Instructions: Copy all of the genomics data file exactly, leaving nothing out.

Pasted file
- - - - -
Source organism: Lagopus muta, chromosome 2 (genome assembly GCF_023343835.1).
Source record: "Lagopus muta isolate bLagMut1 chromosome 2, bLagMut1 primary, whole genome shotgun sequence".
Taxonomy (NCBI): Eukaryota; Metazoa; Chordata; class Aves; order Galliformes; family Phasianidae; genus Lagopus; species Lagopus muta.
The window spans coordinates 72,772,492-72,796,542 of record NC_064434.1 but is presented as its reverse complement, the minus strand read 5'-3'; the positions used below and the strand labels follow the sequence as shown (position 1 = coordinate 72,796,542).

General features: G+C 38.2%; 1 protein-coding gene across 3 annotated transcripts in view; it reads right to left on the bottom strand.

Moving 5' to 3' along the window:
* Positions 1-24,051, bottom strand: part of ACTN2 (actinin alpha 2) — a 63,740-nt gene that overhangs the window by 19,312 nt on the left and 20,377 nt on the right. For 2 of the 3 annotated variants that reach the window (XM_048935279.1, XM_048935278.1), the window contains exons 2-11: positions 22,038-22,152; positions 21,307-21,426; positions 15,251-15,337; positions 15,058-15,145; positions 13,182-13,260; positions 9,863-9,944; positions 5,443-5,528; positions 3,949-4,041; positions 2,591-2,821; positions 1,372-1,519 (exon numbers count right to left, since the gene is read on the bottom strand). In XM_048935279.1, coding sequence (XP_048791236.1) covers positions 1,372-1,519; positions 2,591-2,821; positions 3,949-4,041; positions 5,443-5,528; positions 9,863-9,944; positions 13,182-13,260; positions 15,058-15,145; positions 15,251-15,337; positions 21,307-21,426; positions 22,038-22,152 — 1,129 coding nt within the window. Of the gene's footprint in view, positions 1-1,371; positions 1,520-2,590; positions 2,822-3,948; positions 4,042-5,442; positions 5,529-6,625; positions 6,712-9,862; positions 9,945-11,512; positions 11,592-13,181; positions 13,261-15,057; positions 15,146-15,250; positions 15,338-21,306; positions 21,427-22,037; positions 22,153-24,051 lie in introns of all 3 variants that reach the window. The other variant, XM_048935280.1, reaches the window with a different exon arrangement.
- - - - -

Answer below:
Source organism: Lagopus muta, chromosome 2 (genome assembly GCF_023343835.1).
Source record: "Lagopus muta isolate bLagMut1 chromosome 2, bLagMut1 primary, whole genome shotgun sequence".
Taxonomy (NCBI): Eukaryota; Metazoa; Chordata; class Aves; order Galliformes; family Phasianidae; genus Lagopus; species Lagopus muta.
The window spans coordinates 72,772,492-72,796,542 of record NC_064434.1 but is presented as its reverse complement, the minus strand read 5'-3'; the positions used below and the strand labels follow the sequence as shown (position 1 = coordinate 72,796,542).

General features: G+C 38.2%; 1 protein-coding gene across 3 annotated transcripts in view; it reads right to left on the bottom strand.

Moving 5' to 3' along the window:
* Positions 1-24,051, bottom strand: part of ACTN2 (actinin alpha 2) — a 63,740-nt gene that overhangs the window by 19,312 nt on the left and 20,377 nt on the right. For 2 of the 3 annotated variants that reach the window (XM_048935279.1, XM_048935278.1), the window contains exons 2-11: positions 22,038-22,152; positions 21,307-21,426; positions 15,251-15,337; positions 15,058-15,145; positions 13,182-13,260; positions 9,863-9,944; positions 5,443-5,528; positions 3,949-4,041; positions 2,591-2,821; positions 1,372-1,519 (exon numbers count right to left, since the gene is read on the bottom strand). In XM_048935279.1, coding sequence (XP_048791236.1) covers positions 1,372-1,519; positions 2,591-2,821; positions 3,949-4,041; positions 5,443-5,528; positions 9,863-9,944; positions 13,182-13,260; positions 15,058-15,145; positions 15,251-15,337; positions 21,307-21,426; positions 22,038-22,152 — 1,129 coding nt within the window. Of the gene's footprint in view, positions 1-1,371; positions 1,520-2,590; positions 2,822-3,948; positions 4,042-5,442; positions 5,529-6,625; positions 6,712-9,862; positions 9,945-11,512; positions 11,592-13,181; positions 13,261-15,057; positions 15,146-15,250; positions 15,338-21,306; positions 21,427-22,037; positions 22,153-24,051 lie in introns of all 3 variants that reach the window. The other variant, XM_048935280.1, reaches the window with a different exon arrangement.